Jobs – because at a time when growth in our economy is flat-lining and unemployment is rising, the transition to a low-carbon economy has the potential to be a major source of wealth and employment for our country.

And security – because the health of our economy and the functioning of our society depends on us having an energy policy which can keep the lights on.

For too long, the case for tackling climate change has just been about polar bears and melting ice caps. But it needs to be about bills, not bears.

Politics is about improving people’s lives – and there is nothing wrong with a politics that appeals to people’s self-interest. We have to be clear that cutting our carbon emissions and preventing climate change is in everyone’s interests.

The only sort of politics that will be able to build public support for tackling climate change is one which talks to both people’s self-interest – what’s in it for them and their families – and to the common good.

Couching climate change as a problem affecting other people, elsewhere, at some unspecified time in future, true though all those things might be, will never be enough to win hearts and minds.

We have to explain that relying on highly volatile imports of fossil fuels, often from unstable parts of the world, is not just bad for the carbon it produces, but because it’s hitting people in the pocket through higher energy bills.

Simply hectoring from the sidelines turns people off. If all people hear about climate change is they need to stop using their cars to get to work, or cut back on foreign holidays, or stop eating meat, they will switch off.

So we have to be optimistic too, and show that a low-carbon economy has the potential to be a huge source of jobs and growth for the UK. When millions of people are out of work, and millions more are worried about their jobs, the transition to a low-carbon economy is a good news story.

Unless we address people’s concerns about prices, jobs and security, and show that cutting our emissions and tackling climate change will leave them and their families better off, the same old voices will carry on peddling the same old rubbish about the transition to a low-carbon economy being a burden on bill-payers and a threat to jobs and growth. In the end, if we’re serious about building public support for tackling climate change in the UK, it has to be about bills, not bears.

Session 4: Environment Question Time


  • Barry Gardiner MP (Climate Change Envoy, Labour)
  • Joss Garman (Greenpeace UK)
  • Professor  Andrew Dobson (Keele University)
  • Adam Ramsay (People and Planet)
  • Chair: Fiona Harvey (Guardian)

This was a ‘question time’ format (no speeches, just a panel question and answer session) with a panel of differing voices that sought to answer how we can best establish public support and campaigns for a greener and fairer society.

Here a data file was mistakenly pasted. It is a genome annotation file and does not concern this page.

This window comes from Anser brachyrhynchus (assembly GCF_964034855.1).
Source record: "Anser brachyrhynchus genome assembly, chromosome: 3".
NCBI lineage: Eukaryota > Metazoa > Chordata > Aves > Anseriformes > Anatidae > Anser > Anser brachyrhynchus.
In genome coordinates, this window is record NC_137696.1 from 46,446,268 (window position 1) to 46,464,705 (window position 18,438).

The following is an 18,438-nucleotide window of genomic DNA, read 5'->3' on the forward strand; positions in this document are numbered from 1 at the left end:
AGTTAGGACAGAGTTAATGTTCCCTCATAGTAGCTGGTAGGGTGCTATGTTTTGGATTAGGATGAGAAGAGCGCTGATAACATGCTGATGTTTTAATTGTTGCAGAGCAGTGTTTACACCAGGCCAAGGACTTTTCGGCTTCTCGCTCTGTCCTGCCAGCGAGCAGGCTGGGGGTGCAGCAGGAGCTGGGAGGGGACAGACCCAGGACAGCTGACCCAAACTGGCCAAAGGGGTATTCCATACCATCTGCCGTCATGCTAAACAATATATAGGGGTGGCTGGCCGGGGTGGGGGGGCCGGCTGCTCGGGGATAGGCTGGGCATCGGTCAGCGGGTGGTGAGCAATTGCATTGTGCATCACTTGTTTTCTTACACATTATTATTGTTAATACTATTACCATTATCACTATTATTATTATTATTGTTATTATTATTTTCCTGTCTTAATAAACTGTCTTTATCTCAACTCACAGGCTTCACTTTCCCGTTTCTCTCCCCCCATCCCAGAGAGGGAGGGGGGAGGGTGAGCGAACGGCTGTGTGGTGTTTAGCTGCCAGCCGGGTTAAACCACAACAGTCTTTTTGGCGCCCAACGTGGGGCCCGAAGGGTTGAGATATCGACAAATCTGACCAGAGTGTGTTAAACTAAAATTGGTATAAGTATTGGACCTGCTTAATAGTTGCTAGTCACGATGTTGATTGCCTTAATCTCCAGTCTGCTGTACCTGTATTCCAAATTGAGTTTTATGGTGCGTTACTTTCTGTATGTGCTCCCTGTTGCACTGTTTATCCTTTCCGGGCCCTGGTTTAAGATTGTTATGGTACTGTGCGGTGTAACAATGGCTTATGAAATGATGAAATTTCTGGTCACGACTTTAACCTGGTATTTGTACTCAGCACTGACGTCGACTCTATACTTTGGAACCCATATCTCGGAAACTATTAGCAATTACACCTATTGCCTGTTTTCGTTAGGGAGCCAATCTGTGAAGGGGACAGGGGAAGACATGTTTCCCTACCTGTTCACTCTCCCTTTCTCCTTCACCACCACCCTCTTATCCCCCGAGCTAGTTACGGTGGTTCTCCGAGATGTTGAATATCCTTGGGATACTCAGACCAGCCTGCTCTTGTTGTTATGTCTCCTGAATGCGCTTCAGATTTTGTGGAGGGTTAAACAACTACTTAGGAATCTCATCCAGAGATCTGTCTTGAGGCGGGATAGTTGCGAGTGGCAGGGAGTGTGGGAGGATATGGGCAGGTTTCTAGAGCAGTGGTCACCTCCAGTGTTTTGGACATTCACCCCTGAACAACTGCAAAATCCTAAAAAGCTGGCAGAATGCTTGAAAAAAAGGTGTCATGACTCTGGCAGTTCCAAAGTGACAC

The discussion focussed on how we can influence society towards sustainability and fairness and the best ways to campaign for change. Many of the points of tension arose when the discussion turned towards aviation capacity in the South East of England. While in Government the Labour Party approved a third runway at Heathrow, albeit with high environmental standards, but now appear to be reversing this position. There was broad agreement on the need for consistent cross-departmental policy making to tackle Climate Change in future.

Appendix 2: Blog: Next Left – The Green Imperative

By Richard Speight

Give the Green Investment Bank real power. Now.

When it comes to crises, this generation is spoilt. I’d like to talk about 3 in particular. The climate crisis, the public attitudes to climate crisis and the economic crisis. There is one thing that could go someway to addressing all of these crises: A Green Investment Bank with real power. George Osborne should use the budget to give it real power. Immediately.

The climate crisis has been well documented and evidenced. The threat of dangerous climate change is immense and real. Thanks to a powerful anti-climate PR machine and some hacking of University of East Anglia computers, we also have a public attitudes to climate crisis. Evidence from upcoming Fabian Society research has further confirmed this. Our focus groups on aviation policy have shown that public attitudes towards climate change are increasingly characterised by suspicion of exaggerated climate science.

This means that how the Government acts and deals with climate issues is of great importance not only for policy outcomes, but also for public perceptions.

We also have an economic crisis. Large infrastructure projects are an effective economic stimulus. Keynes has taught as us much. Rachel Reeves also makes very good arguments for this in her Left Foot Forward article. 

The urgency of both the economic and climate crises mean that we cannot afford to delay the investment in green infrastructure. And what is worse, failing to do so only exacerbates the public attitudes to climate crisis. Why? Because if climate change is, as David Cameron states, one of, if not the greatest challenge facing our generation, then why is the Green Investment Bank something that can wait a few years before it becomes effective?

Let us give the Green Investment Bank real power and send the message out that the UK will not tolerate sluggish growth, and furthermore, this country is taking the climate challenge seriously. Responsible capitalism needs responsible Government. Right now we have neither.

At next week’s Climate Justice conference, we’ll be talking in more depth about how to win the public argument on climate using notions of fairness and responsibility. What will you be doing to play your part Gideon?